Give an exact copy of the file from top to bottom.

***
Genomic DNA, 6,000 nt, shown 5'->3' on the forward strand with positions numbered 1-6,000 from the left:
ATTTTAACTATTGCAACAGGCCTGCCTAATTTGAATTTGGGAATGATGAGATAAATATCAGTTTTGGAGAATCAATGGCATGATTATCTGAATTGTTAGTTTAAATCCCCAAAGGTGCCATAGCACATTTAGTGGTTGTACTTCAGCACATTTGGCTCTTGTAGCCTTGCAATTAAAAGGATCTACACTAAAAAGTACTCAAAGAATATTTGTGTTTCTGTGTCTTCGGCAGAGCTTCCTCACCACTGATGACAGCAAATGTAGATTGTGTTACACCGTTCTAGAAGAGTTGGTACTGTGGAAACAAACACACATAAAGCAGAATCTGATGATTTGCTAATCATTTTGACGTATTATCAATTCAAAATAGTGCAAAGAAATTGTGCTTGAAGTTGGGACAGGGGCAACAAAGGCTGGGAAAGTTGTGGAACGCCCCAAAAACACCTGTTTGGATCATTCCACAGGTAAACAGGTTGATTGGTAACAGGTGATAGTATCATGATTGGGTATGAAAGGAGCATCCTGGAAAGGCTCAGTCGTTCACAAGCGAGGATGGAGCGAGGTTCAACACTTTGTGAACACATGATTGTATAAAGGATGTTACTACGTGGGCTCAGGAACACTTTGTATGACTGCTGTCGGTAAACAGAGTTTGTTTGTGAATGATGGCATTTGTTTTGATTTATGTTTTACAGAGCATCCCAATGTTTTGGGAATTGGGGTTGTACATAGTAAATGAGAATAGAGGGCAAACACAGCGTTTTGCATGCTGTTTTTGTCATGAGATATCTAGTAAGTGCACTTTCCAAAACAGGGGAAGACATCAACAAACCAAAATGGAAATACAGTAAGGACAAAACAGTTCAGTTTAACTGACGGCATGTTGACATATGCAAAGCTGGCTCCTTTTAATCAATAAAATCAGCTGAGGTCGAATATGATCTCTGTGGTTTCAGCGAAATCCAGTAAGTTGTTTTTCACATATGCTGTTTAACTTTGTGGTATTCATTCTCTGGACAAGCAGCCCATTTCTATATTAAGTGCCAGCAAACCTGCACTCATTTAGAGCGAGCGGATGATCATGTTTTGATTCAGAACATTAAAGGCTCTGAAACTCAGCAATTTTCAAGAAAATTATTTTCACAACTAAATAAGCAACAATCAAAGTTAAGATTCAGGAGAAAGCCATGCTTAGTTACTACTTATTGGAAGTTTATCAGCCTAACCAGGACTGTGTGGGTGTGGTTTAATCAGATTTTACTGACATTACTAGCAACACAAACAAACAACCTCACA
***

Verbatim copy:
Genomic DNA, 6,000 nt, shown 5'->3' on the forward strand with positions numbered 1-6,000 from the left:
ATTTTAACTATTGCAACAGGCCTGCCTAATTTGAATTTGGGAATGATGAGATAAATATCAGTTTTGGAGAATCAATGGCATGATTATCTGAATTGTTAGTTTAAATCCCCAAAGGTGCCATAGCACATTTAGTGGTTGTACTTCAGCACATTTGGCTCTTGTAGCCTTGCAATTAAAAGGATCTACACTAAAAAGTACTCAAAGAATATTTGTGTTTCTGTGTCTTCGGCAGAGCTTCCTCACCACTGATGACAGCAAATGTAGATTGTGTTACACCGTTCTAGAAGAGTTGGTACTGTGGAAACAAACACACATAAAGCAGAATCTGATGATTTGCTAATCATTTTGACGTATTATCAATTCAAAATAGTGCAAAGAAATTGTGCTTGAAGTTGGGACAGGGGCAACAAAGGCTGGGAAAGTTGTGGAACGCCCCAAAAACACCTGTTTGGATCATTCCACAGGTAAACAGGTTGATTGGTAACAGGTGATAGTATCATGATTGGGTATGAAAGGAGCATCCTGGAAAGGCTCAGTCGTTCACAAGCGAGGATGGAGCGAGGTTCAACACTTTGTGAACACATGATTGTATAAAGGATGTTACTACGTGGGCTCAGGAACACTTTGTATGACTGCTGTCGGTAAACAGAGTTTGTTTGTGAATGATGGCATTTGTTTTGATTTATGTTTTACAGAGCATCCCAATGTTTTGGGAATTGGGGTTGTACATAGTAAATGAGAATAGAGGGCAAACACAGCGTTTTGCATGCTGTTTTTGTCATGAGATATCTAGTAAGTGCACTTTCCAAAACAGGGGAAGACATCAACAAACCAAAATGGAAATACAGTAAGGACAAAACAGTTCAGTTTAACTGACGGCATGTTGACATATGCAAAGCTGGCTCCTTTTAATCAATAAAATCAGCTGAGGTCGAATATGATCTCTGTGGTTTCAGCGAAATCCAGTAAGTTGTTTTTCACATATGCTGTTTAACTTTGTGGTATTCATTCTCTGGACAAGCAGCCCATTTCTATATTAAGTGCCAGCAAACCTGCACTCATTTAGAGCGAGCGGATGATCATGTTTTGATTCAGAACATTAAAGGCTCTGAAACTCAGCAATTTTCAAGAAAATTATTTTCACAACTAAATAAGCAACAATCAAAGTTAAGATTCAGGAGAAAGCCATGCTTAGTTACTACTTATTGGAAGTTTATCAGCCTAACCAGGACTGTGTGGGTGTGGTTTAATCAGATTTTACTGACATTACTAGCAACACAAACAAACAACCTCACA